The alternative method to any plating fixation is a crossed screw technique, which researchers have repeatedly shown to be inferior fixation in comparison to dorsal plating with the lag screw technique. This type of fixation is usually limited to smaller cannulated screws such as a 3.0 mm screw. It is just common sense that multiple 2.4 mm locking screws (six or seven) and a dorsally placed locking plate would be significantly stronger than two 3.0 cannulated screws. This approach is technically more demanding than dorsal plating with locking screws.
One could make this argument for two 4.0 screws but this is also fraught with problems. This is even more technically demanding and the amount of bone removed by the screw insertion has always concerned me. I have always felt that more direct raw bone contact with fixation around the fragments instead of through the fragments produces fewer nonunion complications.
With the advent of the new compression devices associated with locking plates, which allow for compression prior to screw placement, the normal splinting mechanism of locking plates now can provide compression. This eliminates the need for the lag screw that surgeons have traditionally used with dorsal conventional plating. In addition, this has all but eliminated the need for the combi-hole for compression in the earlier models of locking plates. I would still recommend using a lag screw even with the combi-hole technique but now with the compression devices, I have eliminated the lag screw altogether.
Additionally, the new first MPJ specific plates are pre-positioned to ensure accurate alignment (the single most crucial component other than stabilization). Furthermore, the new plates allow polyaxial locking, providing multi-axial, fixed angle constructs. This is especially important for first MPJ arthrodesis due to architecture of the first MPJ and the irregular surface shapes. Not only is the surgeon able to place the screws at an angle of 15 degrees to the plate with each hole but the plate itself also allows for polyaxial loading.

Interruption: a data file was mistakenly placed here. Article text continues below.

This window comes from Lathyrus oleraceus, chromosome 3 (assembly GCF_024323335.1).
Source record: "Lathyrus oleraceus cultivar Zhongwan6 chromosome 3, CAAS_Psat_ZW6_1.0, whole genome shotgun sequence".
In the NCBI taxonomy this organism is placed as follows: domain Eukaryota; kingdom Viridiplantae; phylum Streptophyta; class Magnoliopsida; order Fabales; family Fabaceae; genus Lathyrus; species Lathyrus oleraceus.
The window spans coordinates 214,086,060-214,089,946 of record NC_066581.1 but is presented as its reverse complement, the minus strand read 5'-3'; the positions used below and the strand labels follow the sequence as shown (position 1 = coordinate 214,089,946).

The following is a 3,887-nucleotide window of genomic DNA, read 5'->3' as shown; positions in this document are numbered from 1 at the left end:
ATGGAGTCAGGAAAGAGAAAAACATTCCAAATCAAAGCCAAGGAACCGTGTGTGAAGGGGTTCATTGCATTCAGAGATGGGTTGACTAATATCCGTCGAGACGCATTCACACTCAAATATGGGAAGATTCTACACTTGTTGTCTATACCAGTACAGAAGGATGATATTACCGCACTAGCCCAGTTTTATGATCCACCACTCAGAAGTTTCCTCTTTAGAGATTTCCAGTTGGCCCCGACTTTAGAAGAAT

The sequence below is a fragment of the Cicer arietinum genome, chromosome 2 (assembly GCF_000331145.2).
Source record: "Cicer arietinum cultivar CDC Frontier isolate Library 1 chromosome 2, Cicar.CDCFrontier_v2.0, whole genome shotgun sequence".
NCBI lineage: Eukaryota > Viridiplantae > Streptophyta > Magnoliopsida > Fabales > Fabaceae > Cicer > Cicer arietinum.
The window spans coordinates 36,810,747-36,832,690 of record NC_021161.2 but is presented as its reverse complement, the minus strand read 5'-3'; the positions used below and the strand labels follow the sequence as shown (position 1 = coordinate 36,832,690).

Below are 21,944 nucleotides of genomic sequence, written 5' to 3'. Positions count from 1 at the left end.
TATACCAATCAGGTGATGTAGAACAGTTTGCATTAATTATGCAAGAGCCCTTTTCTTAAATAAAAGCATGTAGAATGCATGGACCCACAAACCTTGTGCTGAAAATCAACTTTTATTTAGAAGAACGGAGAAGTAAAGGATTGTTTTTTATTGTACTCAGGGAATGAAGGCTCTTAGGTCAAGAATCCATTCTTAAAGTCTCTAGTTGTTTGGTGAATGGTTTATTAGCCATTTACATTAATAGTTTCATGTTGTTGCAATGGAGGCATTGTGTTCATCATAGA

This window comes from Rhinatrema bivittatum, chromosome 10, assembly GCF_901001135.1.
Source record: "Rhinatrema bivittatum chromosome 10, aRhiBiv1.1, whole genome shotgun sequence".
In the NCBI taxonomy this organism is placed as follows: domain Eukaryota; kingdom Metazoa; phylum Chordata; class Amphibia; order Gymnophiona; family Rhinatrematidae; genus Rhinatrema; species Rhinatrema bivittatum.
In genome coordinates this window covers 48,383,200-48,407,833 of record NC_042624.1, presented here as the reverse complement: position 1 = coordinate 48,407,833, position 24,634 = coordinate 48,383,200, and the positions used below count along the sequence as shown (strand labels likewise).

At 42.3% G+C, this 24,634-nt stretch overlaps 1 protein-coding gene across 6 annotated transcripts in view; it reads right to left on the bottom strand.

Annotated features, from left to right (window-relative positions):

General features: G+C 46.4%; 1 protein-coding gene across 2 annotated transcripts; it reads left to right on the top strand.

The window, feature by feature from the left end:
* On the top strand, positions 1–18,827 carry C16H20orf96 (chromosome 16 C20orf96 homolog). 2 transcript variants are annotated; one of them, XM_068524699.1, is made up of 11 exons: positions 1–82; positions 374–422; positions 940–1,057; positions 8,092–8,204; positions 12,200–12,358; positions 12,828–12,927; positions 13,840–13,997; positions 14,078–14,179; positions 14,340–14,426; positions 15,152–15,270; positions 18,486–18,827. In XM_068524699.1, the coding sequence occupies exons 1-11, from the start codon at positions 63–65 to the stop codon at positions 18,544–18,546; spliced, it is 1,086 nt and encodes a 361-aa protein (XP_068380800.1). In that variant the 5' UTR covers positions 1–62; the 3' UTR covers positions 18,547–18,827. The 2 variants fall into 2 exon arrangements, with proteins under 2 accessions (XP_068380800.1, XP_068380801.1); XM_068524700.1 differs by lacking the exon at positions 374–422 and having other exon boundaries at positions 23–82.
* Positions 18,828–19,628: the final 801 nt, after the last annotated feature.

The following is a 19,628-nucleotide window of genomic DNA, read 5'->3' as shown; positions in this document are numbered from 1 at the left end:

For the time being, locking plates and screws are more expensive than other modes of fixation for first MPJ arthrodesis. However, with time, I would expect the competitive marketplace to drive the prices down.
It is clear that locking plates provide more stable fixation with an easier surgical technique, but does this mean they are necessary for first MPJ arthrodesis? No, locking plates are not necessary for first MPJ arthrodesis. Are locking plates the best type of fixation for first MPJ arthrodesis? Yes.
Dr. DeHeer is a Fellow of the American College of Foot and Ankle Surgeons, and is a Diplomate of the American Board of Podiatric Surgery. He is also a team podiatrist for the Indiana Pacers and the Indiana Fever. Dr. DeHeer is in private practice with various offices in Indianapolis.
1. Smith WR, Ziran BH, Anglen JO, Stahel PF. Locking plates: tips and tricks. J Bone Joint Surg Am. 2007; 89(10):2298-2307.
2. Williams KA, DiDomenico LA. A closer look at locking plates in podiatric surgery. Podiatry Today. 2008; 21(4):46-52.
While the profession has seen the emergence of many new technologies, this author says there is a lack of evidence to suggest better surgical outcomes arise from the use of locking plates.
By Shannon Rush, DPM, FACFAS
Over the last decade, foot and ankle surgery has made significant steps with respect to surgical biomechanics and implant design. The development of locking plate technology has become very popular in general orthopedic practice as well as the foot and ankle surgical market.
Spine and maxillofacial implants have employed this technology for bridging mandible defects and cervical spine arthrodesis procedures for the past 20 years.1,2 The application of locking plate technology to foot and ankle surgery has become widespread and popular.
The practice of locking plate technology in fracture care was driven by the need for better treatment of periarticular and osteoporotic fractures. Locking plate technology affords two desirable benefits to fracture management when properly applied. The first benefit is preservation of the circulation to the periarticular soft tissue envelope and periarticular fracture fragments, which is critical in the healing of these injuries. The second benefit is superior biomechanical stability with respect to screw pullout.
The biomechanical requirement of plate compression to the bone with conventional plating techniques results in vascular embarrassment to periosteal blood supply beneath the plate and impaired fracture healing. Locked plate technology theoretically allows the application of the implant like an external fixator without compromise to periosteal circulation. Application of a plate with fixed angle screws close to the bone but not compressed against bone affords excellent stability without vascular compromise, which is favorable to bone healing.